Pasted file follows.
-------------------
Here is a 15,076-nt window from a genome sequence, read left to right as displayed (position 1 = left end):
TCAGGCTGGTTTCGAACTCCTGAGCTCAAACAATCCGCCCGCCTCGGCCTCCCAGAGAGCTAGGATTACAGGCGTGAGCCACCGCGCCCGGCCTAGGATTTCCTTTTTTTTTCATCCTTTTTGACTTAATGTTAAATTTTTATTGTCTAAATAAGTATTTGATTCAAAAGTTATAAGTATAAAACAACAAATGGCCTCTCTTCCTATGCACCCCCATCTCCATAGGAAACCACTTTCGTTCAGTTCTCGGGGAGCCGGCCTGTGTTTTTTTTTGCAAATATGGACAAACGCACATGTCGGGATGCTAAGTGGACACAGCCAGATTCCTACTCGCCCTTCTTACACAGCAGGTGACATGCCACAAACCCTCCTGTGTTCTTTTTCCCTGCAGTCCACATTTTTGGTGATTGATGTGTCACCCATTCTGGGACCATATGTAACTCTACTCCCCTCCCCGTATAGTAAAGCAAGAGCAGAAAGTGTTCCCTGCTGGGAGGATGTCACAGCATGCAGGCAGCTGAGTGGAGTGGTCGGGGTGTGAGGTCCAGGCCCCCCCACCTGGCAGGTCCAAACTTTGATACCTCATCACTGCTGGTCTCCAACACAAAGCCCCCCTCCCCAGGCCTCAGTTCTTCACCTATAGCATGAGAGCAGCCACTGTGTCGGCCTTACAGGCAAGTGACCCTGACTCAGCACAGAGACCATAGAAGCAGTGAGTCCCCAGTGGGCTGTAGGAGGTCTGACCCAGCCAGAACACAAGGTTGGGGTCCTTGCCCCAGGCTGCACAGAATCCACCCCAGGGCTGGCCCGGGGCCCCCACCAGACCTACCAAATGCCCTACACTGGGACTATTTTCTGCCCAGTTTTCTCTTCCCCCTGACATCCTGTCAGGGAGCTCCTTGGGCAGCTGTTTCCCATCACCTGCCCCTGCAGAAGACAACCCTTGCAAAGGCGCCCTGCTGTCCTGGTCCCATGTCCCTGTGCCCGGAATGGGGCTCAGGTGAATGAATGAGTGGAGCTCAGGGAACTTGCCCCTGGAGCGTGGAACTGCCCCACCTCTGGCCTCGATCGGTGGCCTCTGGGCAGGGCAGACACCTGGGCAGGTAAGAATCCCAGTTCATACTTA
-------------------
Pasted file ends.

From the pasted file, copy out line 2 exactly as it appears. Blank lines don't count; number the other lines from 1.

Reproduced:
TCAGGCTGGTTTCGAACTCCTGAGCTCAAACAATCCGCCCGCCTCGGCCTCCCAGAGAGCTAGGATTACAGGCGTGAGCCACCGCGCCCGGCCTAGGATTTCCTTTTTTTTTCATCCTTTTTGACTTAATGTTAAATTTTTATTGTCTAAATAAGTATTTGATTCAAAAGTTATAAGTATAAAACAACAAATGGCCTCTCTTCCTATGCACCCCCATCTCCATAGGAAACCACTTTCGTTCAGTTCTCGGGGAGCCGGCCTGTGTTTTTTTTTGCAAATATGGACAAACGCACATGTCGGGATGCTAAGTGGACACAGCCAGATTCCTACTCGCCCTTCTTACACAGCAGGTGACATGCCACAAACCCTCCTGTGTTCTTTTTCCCTGCAGTCCACATTTTTGGTGATTGATGTGTCACCCATTCTGGGACCATATGTAACTCTACTCCCCTCCCCGTATAGTAAAGCAAGAGCAGAAAGTGTTCCCTGCTGGGAGGATGTCACAGCATGCAGGCAGCTGAGTGGAGTGGTCGGGGTGTGAGGTCCAGGCCCCCCCACCTGGCAGGTCCAAACTTTGATACCTCATCACTGCTGGTCTCCAACACAAAGCCCCCCTCCCCAGGCCTCAGTTCTTCACCTATAGCATGAGAGCAGCCACTGTGTCGGCCTTACAGGCAAGTGACCCTGACTCAGCACAGAGACCATAGAAGCAGTGAGTCCCCAGTGGGCTGTAGGAGGTCTGACCCAGCCAGAACACAAGGTTGGGGTCCTTGCCCCAGGCTGCACAGAATCCACCCCAGGGCTGGCCCGGGGCCCCCACCAGACCTACCAAATGCCCTACACTGGGACTATTTTCTGCCCAGTTTTCTCTTCCCCCTGACATCCTGTCAGGGAGCTCCTTGGGCAGCTGTTTCCCATCACCTGCCCCTGCAGAAGACAACCCTTGCAAAGGCGCCCTGCTGTCCTGGTCCCATGTCCCTGTGCCCGGAATGGGGCTCAGGTGAATGAATGAGTGGAGCTCAGGGAACTTGCCCCTGGAGCGTGGAACTGCCCCACCTCTGGCCTCGATCGGTGGCCTCTGGGCAGGGCAGACACCTGGGCAGGTAAGAATCCCAGTTCATACTTA